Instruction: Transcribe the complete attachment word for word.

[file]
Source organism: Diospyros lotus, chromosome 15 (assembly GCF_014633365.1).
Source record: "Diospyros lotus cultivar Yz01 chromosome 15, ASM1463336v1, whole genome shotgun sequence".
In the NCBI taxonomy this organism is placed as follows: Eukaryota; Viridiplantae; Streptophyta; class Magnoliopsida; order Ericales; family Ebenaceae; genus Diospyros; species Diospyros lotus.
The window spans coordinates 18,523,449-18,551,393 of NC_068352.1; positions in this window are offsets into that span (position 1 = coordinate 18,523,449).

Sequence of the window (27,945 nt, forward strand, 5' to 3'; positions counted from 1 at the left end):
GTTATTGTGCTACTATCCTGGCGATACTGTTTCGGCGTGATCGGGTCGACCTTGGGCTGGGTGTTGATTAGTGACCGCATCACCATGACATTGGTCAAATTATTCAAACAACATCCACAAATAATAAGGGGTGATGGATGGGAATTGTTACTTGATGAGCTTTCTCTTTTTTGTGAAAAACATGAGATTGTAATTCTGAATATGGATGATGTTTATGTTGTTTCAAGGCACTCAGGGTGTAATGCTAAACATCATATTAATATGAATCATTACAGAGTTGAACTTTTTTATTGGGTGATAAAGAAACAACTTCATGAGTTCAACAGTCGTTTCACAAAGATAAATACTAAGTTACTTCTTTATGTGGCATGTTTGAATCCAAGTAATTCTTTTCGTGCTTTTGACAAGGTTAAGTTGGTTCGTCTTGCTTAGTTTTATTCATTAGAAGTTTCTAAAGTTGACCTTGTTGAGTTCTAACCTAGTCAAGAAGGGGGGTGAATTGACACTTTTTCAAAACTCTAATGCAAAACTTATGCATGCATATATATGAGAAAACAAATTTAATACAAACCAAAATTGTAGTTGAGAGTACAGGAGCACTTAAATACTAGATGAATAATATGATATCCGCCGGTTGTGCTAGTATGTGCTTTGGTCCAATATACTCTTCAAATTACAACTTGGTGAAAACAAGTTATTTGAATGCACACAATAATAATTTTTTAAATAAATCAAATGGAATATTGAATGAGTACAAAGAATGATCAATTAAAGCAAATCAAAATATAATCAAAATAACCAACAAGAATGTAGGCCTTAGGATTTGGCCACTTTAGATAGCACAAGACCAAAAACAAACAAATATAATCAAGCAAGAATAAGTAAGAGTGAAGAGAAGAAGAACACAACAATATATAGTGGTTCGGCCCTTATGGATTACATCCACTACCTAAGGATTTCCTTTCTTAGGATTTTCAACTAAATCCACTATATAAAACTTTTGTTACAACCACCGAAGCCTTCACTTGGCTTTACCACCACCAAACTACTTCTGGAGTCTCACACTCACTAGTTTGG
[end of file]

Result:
Source organism: Diospyros lotus, chromosome 15 (assembly GCF_014633365.1).
Source record: "Diospyros lotus cultivar Yz01 chromosome 15, ASM1463336v1, whole genome shotgun sequence".
In the NCBI taxonomy this organism is placed as follows: Eukaryota; Viridiplantae; Streptophyta; class Magnoliopsida; order Ericales; family Ebenaceae; genus Diospyros; species Diospyros lotus.
The window spans coordinates 18,523,449-18,551,393 of NC_068352.1; positions in this window are offsets into that span (position 1 = coordinate 18,523,449).

Sequence of the window (27,945 nt, forward strand, 5' to 3'; positions counted from 1 at the left end):
GTTATTGTGCTACTATCCTGGCGATACTGTTTCGGCGTGATCGGGTCGACCTTGGGCTGGGTGTTGATTAGTGACCGCATCACCATGACATTGGTCAAATTATTCAAACAACATCCACAAATAATAAGGGGTGATGGATGGGAATTGTTACTTGATGAGCTTTCTCTTTTTTGTGAAAAACATGAGATTGTAATTCTGAATATGGATGATGTTTATGTTGTTTCAAGGCACTCAGGGTGTAATGCTAAACATCATATTAATATGAATCATTACAGAGTTGAACTTTTTTATTGGGTGATAAAGAAACAACTTCATGAGTTCAACAGTCGTTTCACAAAGATAAATACTAAGTTACTTCTTTATGTGGCATGTTTGAATCCAAGTAATTCTTTTCGTGCTTTTGACAAGGTTAAGTTGGTTCGTCTTGCTTAGTTTTATTCATTAGAAGTTTCTAAAGTTGACCTTGTTGAGTTCTAACCTAGTCAAGAAGGGGGGTGAATTGACACTTTTTCAAAACTCTAATGCAAAACTTATGCATGCATATATATGAGAAAACAAATTTAATACAAACCAAAATTGTAGTTGAGAGTACAGGAGCACTTAAATACTAGATGAATAATATGATATCCGCCGGTTGTGCTAGTATGTGCTTTGGTCCAATATACTCTTCAAATTACAACTTGGTGAAAACAAGTTATTTGAATGCACACAATAATAATTTTTTAAATAAATCAAATGGAATATTGAATGAGTACAAAGAATGATCAATTAAAGCAAATCAAAATATAATCAAAATAACCAACAAGAATGTAGGCCTTAGGATTTGGCCACTTTAGATAGCACAAGACCAAAAACAAACAAATATAATCAAGCAAGAATAAGTAAGAGTGAAGAGAAGAAGAACACAACAATATATAGTGGTTCGGCCCTTATGGATTACATCCACTACCTAAGGATTTCCTTTCTTAGGATTTTCAACTAAATCCACTATATAAAACTTTTGTTACAACCACCGAAGCCTTCACTTGGCTTTACCACCACCAAACTACTTCTGGAGTCTCACACTCACTAGTTTGG